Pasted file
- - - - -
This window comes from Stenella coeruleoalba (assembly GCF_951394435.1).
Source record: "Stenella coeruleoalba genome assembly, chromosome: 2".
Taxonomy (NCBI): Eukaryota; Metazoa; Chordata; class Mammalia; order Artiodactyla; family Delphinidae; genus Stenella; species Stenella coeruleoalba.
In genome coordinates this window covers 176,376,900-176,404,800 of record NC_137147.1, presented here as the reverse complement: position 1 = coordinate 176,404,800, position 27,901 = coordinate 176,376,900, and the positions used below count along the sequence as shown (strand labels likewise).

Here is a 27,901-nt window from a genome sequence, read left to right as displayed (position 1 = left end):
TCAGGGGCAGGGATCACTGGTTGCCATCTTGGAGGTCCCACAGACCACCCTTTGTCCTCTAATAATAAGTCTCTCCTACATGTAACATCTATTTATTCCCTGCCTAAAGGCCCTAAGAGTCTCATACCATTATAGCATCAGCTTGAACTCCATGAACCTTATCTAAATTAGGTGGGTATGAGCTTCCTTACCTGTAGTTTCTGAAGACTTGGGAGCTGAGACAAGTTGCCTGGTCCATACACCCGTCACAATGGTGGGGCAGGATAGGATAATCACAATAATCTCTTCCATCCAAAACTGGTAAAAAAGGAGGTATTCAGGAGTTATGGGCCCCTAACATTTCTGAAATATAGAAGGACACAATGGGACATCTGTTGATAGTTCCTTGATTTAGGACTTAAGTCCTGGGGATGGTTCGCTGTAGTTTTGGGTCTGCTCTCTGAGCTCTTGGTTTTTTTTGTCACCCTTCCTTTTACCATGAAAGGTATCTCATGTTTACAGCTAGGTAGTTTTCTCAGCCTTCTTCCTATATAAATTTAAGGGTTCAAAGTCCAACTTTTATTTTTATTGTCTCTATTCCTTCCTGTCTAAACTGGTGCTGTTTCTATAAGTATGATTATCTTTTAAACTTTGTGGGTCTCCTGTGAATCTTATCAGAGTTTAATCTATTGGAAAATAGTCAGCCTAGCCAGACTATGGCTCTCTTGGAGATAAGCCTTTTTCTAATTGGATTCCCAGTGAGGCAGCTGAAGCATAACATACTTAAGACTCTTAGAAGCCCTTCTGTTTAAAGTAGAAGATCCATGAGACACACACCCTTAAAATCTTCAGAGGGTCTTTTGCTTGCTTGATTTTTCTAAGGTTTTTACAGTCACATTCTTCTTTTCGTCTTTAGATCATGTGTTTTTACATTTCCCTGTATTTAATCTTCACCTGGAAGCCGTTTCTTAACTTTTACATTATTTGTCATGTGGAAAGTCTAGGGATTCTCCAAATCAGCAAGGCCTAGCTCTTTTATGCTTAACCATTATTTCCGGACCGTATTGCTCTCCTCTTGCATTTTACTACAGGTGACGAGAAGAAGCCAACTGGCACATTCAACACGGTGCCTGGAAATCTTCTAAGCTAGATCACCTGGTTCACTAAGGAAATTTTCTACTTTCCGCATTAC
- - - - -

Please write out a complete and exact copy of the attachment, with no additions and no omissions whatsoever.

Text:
This window comes from Stenella coeruleoalba (assembly GCF_951394435.1).
Source record: "Stenella coeruleoalba genome assembly, chromosome: 2".
Taxonomy (NCBI): Eukaryota; Metazoa; Chordata; class Mammalia; order Artiodactyla; family Delphinidae; genus Stenella; species Stenella coeruleoalba.
In genome coordinates this window covers 176,376,900-176,404,800 of record NC_137147.1, presented here as the reverse complement: position 1 = coordinate 176,404,800, position 27,901 = coordinate 176,376,900, and the positions used below count along the sequence as shown (strand labels likewise).

Here is a 27,901-nt window from a genome sequence, read left to right as displayed (position 1 = left end):
TCAGGGGCAGGGATCACTGGTTGCCATCTTGGAGGTCCCACAGACCACCCTTTGTCCTCTAATAATAAGTCTCTCCTACATGTAACATCTATTTATTCCCTGCCTAAAGGCCCTAAGAGTCTCATACCATTATAGCATCAGCTTGAACTCCATGAACCTTATCTAAATTAGGTGGGTATGAGCTTCCTTACCTGTAGTTTCTGAAGACTTGGGAGCTGAGACAAGTTGCCTGGTCCATACACCCGTCACAATGGTGGGGCAGGATAGGATAATCACAATAATCTCTTCCATCCAAAACTGGTAAAAAAGGAGGTATTCAGGAGTTATGGGCCCCTAACATTTCTGAAATATAGAAGGACACAATGGGACATCTGTTGATAGTTCCTTGATTTAGGACTTAAGTCCTGGGGATGGTTCGCTGTAGTTTTGGGTCTGCTCTCTGAGCTCTTGGTTTTTTTTGTCACCCTTCCTTTTACCATGAAAGGTATCTCATGTTTACAGCTAGGTAGTTTTCTCAGCCTTCTTCCTATATAAATTTAAGGGTTCAAAGTCCAACTTTTATTTTTATTGTCTCTATTCCTTCCTGTCTAAACTGGTGCTGTTTCTATAAGTATGATTATCTTTTAAACTTTGTGGGTCTCCTGTGAATCTTATCAGAGTTTAATCTATTGGAAAATAGTCAGCCTAGCCAGACTATGGCTCTCTTGGAGATAAGCCTTTTTCTAATTGGATTCCCAGTGAGGCAGCTGAAGCATAACATACTTAAGACTCTTAGAAGCCCTTCTGTTTAAAGTAGAAGATCCATGAGACACACACCCTTAAAATCTTCAGAGGGTCTTTTGCTTGCTTGATTTTTCTAAGGTTTTTACAGTCACATTCTTCTTTTCGTCTTTAGATCATGTGTTTTTACATTTCCCTGTATTTAATCTTCACCTGGAAGCCGTTTCTTAACTTTTACATTATTTGTCATGTGGAAAGTCTAGGGATTCTCCAAATCAGCAAGGCCTAGCTCTTTTATGCTTAACCATTATTTCCGGACCGTATTGCTCTCCTCTTGCATTTTACTACAGGTGACGAGAAGAAGCCAACTGGCACATTCAACACGGTGCCTGGAAATCTTCTAAGCTAGATCACCTGGTTCACTAAGGAAATTTTCTACTTTCCGCATTAC